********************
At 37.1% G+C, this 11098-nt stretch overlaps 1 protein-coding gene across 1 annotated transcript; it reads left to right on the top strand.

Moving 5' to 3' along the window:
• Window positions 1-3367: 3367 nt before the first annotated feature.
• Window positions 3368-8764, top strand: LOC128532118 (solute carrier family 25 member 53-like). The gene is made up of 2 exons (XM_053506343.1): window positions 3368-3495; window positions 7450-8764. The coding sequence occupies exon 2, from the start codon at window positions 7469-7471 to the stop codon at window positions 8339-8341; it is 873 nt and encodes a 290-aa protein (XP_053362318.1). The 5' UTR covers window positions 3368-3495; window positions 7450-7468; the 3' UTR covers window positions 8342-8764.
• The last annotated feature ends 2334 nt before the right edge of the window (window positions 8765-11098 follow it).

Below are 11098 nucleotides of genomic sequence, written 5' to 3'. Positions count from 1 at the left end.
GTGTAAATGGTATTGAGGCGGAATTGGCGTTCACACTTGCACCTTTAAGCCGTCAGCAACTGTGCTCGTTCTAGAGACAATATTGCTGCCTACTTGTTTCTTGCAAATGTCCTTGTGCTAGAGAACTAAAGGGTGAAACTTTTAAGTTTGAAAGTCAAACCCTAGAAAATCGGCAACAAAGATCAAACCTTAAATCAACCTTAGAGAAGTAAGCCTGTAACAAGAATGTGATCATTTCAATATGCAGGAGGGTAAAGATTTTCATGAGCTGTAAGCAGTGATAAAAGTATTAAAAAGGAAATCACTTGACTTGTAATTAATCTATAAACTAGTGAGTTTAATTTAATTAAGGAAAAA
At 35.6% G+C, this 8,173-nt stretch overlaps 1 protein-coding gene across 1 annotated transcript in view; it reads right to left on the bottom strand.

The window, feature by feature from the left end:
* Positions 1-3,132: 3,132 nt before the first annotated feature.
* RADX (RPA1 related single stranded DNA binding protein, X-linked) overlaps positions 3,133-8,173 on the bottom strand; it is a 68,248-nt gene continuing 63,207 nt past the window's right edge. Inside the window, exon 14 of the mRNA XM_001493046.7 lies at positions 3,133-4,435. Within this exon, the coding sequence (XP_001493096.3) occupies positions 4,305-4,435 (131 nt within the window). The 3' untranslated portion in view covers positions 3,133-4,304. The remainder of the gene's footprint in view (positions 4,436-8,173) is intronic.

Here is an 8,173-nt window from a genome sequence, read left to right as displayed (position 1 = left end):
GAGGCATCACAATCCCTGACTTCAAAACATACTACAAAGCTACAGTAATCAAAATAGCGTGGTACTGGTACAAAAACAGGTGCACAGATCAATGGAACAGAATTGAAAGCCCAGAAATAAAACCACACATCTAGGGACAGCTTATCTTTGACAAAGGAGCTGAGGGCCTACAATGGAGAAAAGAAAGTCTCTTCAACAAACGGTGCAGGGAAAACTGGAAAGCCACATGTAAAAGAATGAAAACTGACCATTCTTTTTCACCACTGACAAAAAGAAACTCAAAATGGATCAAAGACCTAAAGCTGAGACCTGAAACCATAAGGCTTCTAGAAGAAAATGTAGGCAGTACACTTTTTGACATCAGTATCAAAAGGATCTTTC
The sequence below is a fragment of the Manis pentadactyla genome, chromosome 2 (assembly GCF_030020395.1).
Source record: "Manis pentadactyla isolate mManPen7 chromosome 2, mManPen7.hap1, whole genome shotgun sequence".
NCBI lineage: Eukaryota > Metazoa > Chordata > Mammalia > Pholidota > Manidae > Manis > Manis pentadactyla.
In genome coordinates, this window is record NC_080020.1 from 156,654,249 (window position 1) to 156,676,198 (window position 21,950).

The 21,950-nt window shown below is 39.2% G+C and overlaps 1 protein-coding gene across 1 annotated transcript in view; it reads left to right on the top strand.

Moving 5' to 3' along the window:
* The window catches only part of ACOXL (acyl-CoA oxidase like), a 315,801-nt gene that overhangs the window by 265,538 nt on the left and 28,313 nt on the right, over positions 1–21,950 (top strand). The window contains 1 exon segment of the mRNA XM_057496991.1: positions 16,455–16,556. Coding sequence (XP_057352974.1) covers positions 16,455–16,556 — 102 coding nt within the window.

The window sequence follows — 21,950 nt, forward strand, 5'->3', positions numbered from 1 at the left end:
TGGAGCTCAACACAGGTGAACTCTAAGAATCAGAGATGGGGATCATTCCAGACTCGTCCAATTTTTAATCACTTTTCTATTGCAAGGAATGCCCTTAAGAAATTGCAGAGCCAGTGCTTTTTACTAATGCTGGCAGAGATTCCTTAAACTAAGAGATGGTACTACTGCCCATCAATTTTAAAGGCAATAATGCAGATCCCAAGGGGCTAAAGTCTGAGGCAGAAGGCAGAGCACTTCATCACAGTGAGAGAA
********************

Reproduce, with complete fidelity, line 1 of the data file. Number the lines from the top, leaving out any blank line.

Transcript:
At 37.1% G+C, this 11098-nt stretch overlaps 1 protein-coding gene across 1 annotated transcript; it reads left to right on the top strand.